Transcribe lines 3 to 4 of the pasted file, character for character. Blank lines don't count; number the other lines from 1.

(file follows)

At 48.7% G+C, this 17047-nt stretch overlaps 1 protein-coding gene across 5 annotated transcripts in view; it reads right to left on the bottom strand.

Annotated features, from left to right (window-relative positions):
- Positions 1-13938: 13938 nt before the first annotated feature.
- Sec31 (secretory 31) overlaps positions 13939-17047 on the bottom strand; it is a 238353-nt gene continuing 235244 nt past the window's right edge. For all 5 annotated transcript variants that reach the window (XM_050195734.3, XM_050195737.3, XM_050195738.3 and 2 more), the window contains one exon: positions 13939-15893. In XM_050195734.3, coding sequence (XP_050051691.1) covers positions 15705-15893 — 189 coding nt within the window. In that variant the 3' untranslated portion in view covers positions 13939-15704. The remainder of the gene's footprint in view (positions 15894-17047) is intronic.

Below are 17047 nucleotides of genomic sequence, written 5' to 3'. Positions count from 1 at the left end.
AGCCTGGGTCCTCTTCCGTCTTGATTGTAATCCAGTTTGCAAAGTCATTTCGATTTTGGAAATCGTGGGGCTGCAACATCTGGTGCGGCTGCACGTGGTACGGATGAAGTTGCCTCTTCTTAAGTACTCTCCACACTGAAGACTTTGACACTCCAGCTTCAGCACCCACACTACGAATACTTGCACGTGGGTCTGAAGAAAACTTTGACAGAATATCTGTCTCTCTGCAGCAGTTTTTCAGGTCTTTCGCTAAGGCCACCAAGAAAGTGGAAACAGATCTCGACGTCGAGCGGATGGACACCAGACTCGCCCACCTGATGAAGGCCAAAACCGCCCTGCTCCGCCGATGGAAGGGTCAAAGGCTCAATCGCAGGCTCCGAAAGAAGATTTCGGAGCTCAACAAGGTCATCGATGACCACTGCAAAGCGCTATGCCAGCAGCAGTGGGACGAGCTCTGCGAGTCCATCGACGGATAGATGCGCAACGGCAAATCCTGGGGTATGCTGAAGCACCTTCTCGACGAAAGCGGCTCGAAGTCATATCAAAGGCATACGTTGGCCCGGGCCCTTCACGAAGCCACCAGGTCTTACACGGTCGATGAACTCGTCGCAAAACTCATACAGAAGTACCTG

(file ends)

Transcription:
- Positions 1-13938: 13938 nt before the first annotated feature.
- Sec31 (secretory 31) overlaps positions 13939-17047 on the bottom strand; it is a 238353-nt gene continuing 235244 nt past the window's right edge. For all 5 annotated transcript variants that reach the window (XM_050195734.3, XM_050195737.3, XM_050195738.3 and 2 more), the window contains one exon: positions 13939-15893. In XM_050195734.3, coding sequence (XP_050051691.1) covers positions 15705-15893 — 189 coding nt within the window. In that variant the 3' untranslated portion in view covers positions 13939-15704. The remainder of the gene's footprint in view (positions 15894-17047) is intronic.